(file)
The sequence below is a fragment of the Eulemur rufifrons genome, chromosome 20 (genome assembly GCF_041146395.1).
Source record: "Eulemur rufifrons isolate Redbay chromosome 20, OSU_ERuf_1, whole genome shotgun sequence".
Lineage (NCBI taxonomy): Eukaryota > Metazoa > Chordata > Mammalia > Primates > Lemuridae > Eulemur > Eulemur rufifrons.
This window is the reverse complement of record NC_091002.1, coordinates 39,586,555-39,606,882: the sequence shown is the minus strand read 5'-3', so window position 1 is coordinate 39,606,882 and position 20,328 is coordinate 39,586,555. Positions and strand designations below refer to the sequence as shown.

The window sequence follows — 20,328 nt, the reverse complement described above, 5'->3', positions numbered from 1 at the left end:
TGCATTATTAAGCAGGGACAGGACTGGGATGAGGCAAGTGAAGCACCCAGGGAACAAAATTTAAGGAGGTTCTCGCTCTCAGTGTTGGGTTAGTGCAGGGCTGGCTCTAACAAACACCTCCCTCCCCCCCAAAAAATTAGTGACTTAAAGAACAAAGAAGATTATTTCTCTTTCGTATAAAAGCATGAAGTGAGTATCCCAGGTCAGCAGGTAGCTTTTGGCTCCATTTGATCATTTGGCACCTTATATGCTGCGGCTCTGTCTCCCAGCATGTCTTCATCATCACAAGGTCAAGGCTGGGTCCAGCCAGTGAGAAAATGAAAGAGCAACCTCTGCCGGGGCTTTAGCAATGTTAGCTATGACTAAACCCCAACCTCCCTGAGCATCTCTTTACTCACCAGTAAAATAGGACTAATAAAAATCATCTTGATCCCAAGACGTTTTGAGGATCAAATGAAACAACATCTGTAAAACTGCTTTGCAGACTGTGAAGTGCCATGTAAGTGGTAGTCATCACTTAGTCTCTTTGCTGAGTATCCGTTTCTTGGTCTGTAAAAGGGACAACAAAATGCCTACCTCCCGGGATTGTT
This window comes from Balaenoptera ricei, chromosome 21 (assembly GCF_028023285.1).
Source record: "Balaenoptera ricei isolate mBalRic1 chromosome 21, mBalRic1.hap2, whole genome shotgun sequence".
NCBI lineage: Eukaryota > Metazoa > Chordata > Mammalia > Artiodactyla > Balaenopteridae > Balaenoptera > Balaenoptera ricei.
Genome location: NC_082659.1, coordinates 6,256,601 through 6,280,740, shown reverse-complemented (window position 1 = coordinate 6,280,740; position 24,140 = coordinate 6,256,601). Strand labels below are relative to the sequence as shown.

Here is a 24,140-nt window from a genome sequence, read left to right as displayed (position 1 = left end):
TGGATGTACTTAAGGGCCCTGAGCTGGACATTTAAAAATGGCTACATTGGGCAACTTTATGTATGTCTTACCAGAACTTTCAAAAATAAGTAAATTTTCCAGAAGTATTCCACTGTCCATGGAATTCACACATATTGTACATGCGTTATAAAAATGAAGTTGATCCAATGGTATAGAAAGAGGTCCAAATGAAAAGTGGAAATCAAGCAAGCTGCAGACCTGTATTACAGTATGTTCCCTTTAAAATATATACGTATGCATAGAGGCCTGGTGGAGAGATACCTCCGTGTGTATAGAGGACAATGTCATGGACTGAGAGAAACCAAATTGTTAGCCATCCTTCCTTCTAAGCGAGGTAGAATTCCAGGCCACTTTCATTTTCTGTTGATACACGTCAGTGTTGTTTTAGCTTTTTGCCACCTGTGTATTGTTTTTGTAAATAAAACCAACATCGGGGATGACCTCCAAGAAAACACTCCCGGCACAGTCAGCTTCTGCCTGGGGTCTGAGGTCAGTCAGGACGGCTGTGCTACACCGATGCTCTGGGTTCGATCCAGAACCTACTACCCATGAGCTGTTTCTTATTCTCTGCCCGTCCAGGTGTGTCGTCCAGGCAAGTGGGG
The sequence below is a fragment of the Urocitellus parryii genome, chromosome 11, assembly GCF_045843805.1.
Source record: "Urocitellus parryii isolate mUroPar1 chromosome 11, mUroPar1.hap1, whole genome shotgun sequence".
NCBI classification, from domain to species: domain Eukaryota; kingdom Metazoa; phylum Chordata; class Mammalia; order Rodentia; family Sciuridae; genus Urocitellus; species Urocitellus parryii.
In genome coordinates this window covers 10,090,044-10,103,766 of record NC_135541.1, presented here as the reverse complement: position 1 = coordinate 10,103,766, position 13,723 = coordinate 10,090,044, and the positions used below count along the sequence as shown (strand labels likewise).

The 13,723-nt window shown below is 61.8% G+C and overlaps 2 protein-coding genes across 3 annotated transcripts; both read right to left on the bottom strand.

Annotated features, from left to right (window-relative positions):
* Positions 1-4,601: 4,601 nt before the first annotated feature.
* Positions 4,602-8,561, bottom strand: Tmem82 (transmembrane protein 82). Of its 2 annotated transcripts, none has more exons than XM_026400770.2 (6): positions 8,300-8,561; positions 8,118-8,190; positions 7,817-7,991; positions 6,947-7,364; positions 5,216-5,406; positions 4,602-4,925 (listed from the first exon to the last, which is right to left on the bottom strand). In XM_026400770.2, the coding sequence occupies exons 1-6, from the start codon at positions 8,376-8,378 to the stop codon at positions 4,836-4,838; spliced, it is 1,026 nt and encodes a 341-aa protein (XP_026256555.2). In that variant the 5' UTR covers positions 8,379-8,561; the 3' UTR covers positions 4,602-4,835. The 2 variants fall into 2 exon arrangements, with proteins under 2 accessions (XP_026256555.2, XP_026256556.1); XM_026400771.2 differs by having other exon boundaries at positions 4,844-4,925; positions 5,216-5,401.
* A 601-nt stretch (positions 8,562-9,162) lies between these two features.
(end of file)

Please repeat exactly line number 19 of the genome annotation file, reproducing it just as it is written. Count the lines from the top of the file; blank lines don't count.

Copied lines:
* Positions 1-4,601: 4,601 nt before the first annotated feature.